The legislation has grown out of complaints by some schools that the requirements for their meals – changed in 2012 with the support of first lady Michelle Obama – are burdensome and that children are not eating the food.
To qualify for federal reimbursements for free and reduced-cost meals, schools are required to meet federal government nutrition guidelines. The guidelines set in 2012 imposed limits on the amount of fats, calories, sugar and sodium that meals could include.
Many schools balked at the standards, saying children would not eat the healthier options. Wednesday’s vote comes after a bill that would have allowed schools to opt out of the program entirely failed in 2014.
Per the bill, the Agriculture Department would be required to revised the whole grain and sodium standards for meals within 90 days of its passage.
Here’s how the legislation would change what school lunchrooms are serving:
Grains: Currently, all grains served in public schools must be whole grains, meaning the food made from grain must have been made using 100 percent of the original grain kernel. The new legislation requires that 80 percent of the grains used be whole grain or more than half whole grain. (Currently, schools may request waivers from the whole grain requirement.)
Salt: The implementation of stricter standards for the amount of sodium in school meals would be delayed until 2019 under the new legislation. The bill would also fund a study into the benefits of lowering salt levels in school meals.
Waste: The problem of waste is a big one in school lunches. Under the new legislation, the Department of Agriculture and the Centers for Disease Control and Prevention would be tasked with coming up with a way to reduce what is not eaten by students – particularly fruits and vegetables. Children are currently required to take the food on the lunch line, but many toss them without touching a bite.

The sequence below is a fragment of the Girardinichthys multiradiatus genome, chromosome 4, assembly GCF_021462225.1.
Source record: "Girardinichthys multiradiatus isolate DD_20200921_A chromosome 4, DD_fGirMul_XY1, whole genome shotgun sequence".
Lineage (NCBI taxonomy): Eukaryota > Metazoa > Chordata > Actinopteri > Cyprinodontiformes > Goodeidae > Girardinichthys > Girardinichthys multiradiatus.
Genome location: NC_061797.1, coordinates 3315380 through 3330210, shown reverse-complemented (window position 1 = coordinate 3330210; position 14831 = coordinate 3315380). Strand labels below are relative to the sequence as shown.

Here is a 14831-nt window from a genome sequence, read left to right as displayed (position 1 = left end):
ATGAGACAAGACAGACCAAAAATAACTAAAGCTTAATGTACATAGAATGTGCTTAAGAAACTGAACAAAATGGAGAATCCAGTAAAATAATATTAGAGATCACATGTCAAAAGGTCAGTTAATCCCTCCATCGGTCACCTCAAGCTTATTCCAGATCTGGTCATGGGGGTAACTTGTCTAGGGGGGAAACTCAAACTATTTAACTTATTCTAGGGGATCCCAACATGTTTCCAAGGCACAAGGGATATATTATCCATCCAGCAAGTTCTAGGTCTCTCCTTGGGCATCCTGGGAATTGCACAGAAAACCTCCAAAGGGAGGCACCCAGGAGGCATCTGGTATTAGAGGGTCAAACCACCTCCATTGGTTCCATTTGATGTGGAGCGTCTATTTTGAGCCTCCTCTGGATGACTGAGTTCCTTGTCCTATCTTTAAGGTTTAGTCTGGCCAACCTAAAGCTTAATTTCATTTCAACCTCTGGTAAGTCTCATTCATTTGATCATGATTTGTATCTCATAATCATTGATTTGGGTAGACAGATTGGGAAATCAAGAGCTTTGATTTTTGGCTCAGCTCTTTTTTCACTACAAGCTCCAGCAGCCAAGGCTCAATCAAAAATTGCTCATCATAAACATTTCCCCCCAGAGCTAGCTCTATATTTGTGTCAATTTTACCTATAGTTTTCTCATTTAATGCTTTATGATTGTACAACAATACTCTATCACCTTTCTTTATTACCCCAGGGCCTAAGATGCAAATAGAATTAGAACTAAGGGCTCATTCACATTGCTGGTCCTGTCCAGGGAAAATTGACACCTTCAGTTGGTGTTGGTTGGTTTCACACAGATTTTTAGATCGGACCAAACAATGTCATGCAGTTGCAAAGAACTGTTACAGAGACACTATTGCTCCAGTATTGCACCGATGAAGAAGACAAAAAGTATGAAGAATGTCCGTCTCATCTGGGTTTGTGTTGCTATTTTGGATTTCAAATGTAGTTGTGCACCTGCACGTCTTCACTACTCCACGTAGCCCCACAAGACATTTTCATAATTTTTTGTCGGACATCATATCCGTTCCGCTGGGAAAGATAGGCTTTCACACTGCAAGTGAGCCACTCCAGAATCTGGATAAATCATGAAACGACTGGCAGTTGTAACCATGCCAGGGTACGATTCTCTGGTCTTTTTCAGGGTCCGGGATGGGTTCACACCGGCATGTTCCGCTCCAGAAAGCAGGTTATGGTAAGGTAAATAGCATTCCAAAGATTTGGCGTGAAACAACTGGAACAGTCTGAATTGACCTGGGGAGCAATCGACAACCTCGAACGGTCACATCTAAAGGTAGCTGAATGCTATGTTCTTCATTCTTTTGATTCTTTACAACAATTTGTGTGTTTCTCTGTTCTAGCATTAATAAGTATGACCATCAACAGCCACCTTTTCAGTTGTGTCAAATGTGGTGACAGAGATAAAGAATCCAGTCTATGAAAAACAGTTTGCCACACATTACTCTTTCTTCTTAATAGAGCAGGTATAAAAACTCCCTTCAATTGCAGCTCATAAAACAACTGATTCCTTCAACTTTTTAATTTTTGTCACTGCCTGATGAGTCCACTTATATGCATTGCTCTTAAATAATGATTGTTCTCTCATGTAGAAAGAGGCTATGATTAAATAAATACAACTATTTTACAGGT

Summer programs: More money would be allocated for summer feeding programs – where school lunchrooms offer meals for children who qualify.
The House is set today to vote on a rewrite of the controversial No Child Left Behind education bill that has, for nearly a generation, increased the federal government’s role in elementary and secondary education in America.
The update to NCLB, called the “Every Student Succeeds Act,” (ESSA) will loosen some of the restrictions the NCLB placed on schools and transfer much of the job of measuring school progress to the states.
Here’s what NCLB is, what it requires and how it will change under ESSA
What is NCLB?
The No Child Left Behind Act increased the role of the federal government in elementary and secondary education holding schools responsible for the academic progress of all its students – particularly focusing on poor, minority and special education students and students for whom English is a second language.
It was not without many critics who railed against its heavy federal involvement in local school districts, the goals which many came to believe were unrealistic and the penalties that were deemed harsh for “underperforming” schools.
How will it change under “Every Student Succeeds” Act, or ESSA?
Click here for the final text of a compromise bill that rewrites No Child Left Behind.